The Filth and the Funny
The Aristocrats Examines The Anatomy Of A Joke
A man walks into a theatrical agent’s office and says, “I’ve got a new act for you.” The agent says, “OK, what’s the act?” The man describes a series of sexual, scatological, sacrilegious, and criminal atrocities unprintable even in alternative weeklies. The horrified agent asks, “What’s the name of this act?” The man says, “The Aristocrats.”
OK, the joke reads fine in print, but it’s really best when told. And hearing it told by a cross section of comedians in Paul Provenza and Penn Jillette’s new documentary The Aristocrats proves a thorough and overdue exploration of artistry in joke telling. “People love dirty jokes,” says director Provenza, phoning from a New York hotel room where’s he’s on a publicity junket for the movie. Provenza—most recognizable outside stand-up as the “Not Joel” doctor from Northern Exposure—has a florid vocabulary and an ingratiating way of speaking. He quickly fills gaps in conversation with an unconscious “Isn’t that interesting?,” the practiced reflex of a seasoned stage comic getting the upper hand on a potentially lethal silence. “Everyone loves them. Everyone tells them.”
His buddy Jillette had recently developed an evangelical fervor for jazz. That got Provenza thinking about how jazz hounds froth over different musicians’ spins on existing melodies, while comedy, despite celebrating “improv,” had never been scrutinized the same way. “We’ll hear different singers sing ‘Somewhere Over the Rainbow,’” Provenza says. “We’ll see some cathedral in France painted again and again by different artists, but we’ve never seen that from a comic artist.”
The idea inspired an experiment: Film many different comedians telling their version of the same joke, to demonstrate how it’s not the song, it’s the singer—or, more accurately, it’s not that there’s a man onstage violating many local statutes, it’s that it’s Bob Saget describing it to you. The ideal joke for the experiment would be one that contained a great deal of flexibility in timing, language, context, and delivery. Provenza immediately thought of “The Aristocrats.”
He first heard the joke as a young comic in the late ’70s (“a great time to be a comic, by the way,” he adds) from, as was typical, another professional working the stand-up circuit. “It’s not an exercise in being filthy, necessarily,” he says. “The top note is that it’s the filthiest joke imaginable, but really what it does is show off the individual comic’s way of telling a joke.”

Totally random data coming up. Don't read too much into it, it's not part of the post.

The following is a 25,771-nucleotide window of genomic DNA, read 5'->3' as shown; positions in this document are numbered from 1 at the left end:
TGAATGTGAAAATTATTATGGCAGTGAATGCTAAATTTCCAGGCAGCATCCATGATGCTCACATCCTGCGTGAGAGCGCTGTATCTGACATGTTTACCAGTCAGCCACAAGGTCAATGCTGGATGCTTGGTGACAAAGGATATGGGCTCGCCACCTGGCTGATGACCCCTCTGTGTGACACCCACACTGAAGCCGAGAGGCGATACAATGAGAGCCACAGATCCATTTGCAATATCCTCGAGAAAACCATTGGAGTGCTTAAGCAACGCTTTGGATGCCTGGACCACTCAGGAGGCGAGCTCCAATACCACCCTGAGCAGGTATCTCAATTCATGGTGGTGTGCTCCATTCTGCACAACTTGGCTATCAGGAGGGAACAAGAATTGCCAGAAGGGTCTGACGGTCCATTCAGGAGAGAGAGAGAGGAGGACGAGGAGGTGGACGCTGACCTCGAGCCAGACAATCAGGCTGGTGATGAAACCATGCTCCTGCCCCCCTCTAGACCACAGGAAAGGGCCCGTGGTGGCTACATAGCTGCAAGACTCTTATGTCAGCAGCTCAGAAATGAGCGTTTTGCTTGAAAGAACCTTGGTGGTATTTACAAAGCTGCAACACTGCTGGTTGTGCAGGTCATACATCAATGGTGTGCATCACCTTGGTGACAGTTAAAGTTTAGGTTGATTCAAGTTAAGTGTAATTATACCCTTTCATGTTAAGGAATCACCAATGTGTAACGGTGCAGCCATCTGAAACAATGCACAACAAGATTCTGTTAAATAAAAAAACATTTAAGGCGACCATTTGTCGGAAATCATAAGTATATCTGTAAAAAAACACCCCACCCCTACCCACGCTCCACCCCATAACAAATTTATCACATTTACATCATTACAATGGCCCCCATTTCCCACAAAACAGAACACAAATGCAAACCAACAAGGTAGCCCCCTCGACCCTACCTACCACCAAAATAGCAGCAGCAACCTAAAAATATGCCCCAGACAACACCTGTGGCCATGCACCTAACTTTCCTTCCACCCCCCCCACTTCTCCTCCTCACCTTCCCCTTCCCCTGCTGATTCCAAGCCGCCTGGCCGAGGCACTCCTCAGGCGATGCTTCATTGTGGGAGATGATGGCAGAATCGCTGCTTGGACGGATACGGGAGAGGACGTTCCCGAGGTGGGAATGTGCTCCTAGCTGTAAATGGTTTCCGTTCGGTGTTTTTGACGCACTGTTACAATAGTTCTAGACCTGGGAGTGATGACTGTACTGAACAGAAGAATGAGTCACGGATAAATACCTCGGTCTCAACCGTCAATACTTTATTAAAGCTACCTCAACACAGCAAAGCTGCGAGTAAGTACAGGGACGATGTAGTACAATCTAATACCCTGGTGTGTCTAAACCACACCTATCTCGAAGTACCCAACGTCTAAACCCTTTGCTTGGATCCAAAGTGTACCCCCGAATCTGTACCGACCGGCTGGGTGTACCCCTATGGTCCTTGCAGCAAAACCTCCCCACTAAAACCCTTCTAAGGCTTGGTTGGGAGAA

In the movie how much variation exists is instantly evident. Emo Phillips’ still-perverse version floats like a silly soap bubble, while George Carlin excels at wiseacre gross-out. Whoopi Goldberg goes for anatomical impossibility, while Sarah Silverman spins the joke’s basic elements into a first-person monologue with a slowly dawning (and sick) denouement. There are versions done as a card trick, a ventriloquist’s act, and a mime routine. And then there’s Steven Wright, whose solemn retelling reminds that comedy and tragedy sometimes share a ZIP code.
“Steven Wright is the perfect example of how this works,” Provenza says. “We caught up with him in Las Vegas, in this hotel, and we were going up to the room to shoot his footage, and the key card doesn’t work. And this guy we’re with says, ‘I’ll go down to the front desk and get another key.’ Well, in Las Vegas, that means going through the casino and to the desk, and that’s 45 minutes. So we’re waiting there, and I think, Could we do this in the hall? And I turn to Steven and ask him if he could tell the joke right there in the hallway, and he says . . . ” Here Provenza drops into an eerie facsimile of Wright’s dolorous monotone: “‘Oh, that’s cool—like The Shining?’ That’s why his version is so dark.”
Provenza took all comers who wanted to participate but regrets a few that got away. Buddy Hackett was a great cheerleader for the project but demurred immediate participation, afraid he had deteriorated too much for an on-camera appearance. (True to his instincts, he died not soon after.) It was the same story with Rodney Dangerfield. Provenza was itching to have Johnny Carson participate but, wanting to honor the finality of his retirement, he decided not to ask him. (“It’s his favorite joke,” Provenza claims.)
After a four-year shoot yielding 150 hours of footage, Provenza rewatched every tape until themes emerged. With the help of editor Emery Emery, the footage slowly gelled into a cohesive thesis, sometimes discarding very funny material in favor of more illustrative, but less yuk-yuk, scenes. As much as it kills any comedian to cut good material, Provenza knew the goal of the movie was always to illustrate what makes a joke work—the timing, the content, the phrasing, whether “The Sophisticates” works better as a punch line than “The Aristocrats,” or if either option needs to be accompanied by a debonair gesture for maximum effect. “Jokes are thought of as something you hear at a party, and that’s it,” Provenza says. “But a well-crafted joke deserves as much respect as a haiku.”
For a movie with, as Provenza puts it, “no conflict, no hostility, no anger, no violence, and lots and lots of laughter,” The Aristocrats has been demonized as the most dangerous movie in America—even though the movie itself has nothing but talking heads, like a perverse My Dinner With Andre. The AMC theater chain recently declared it won’t show it.
This should be the moment where the wronged artist takes a stand, but Provenza won’t take the bait. “[AMC] wants to see a bunch of martyrs complaining about free speech,” he says. “But we’re not going to do that. We’re not fighting for free speech—we already have it.
“This is a wildly patriotic film,” he continues. “And I think that people of all kinds, people of all races, genders, politics, everyone will go see this movie and come to the same conclusion—that Bob Saget is one sick fuck.”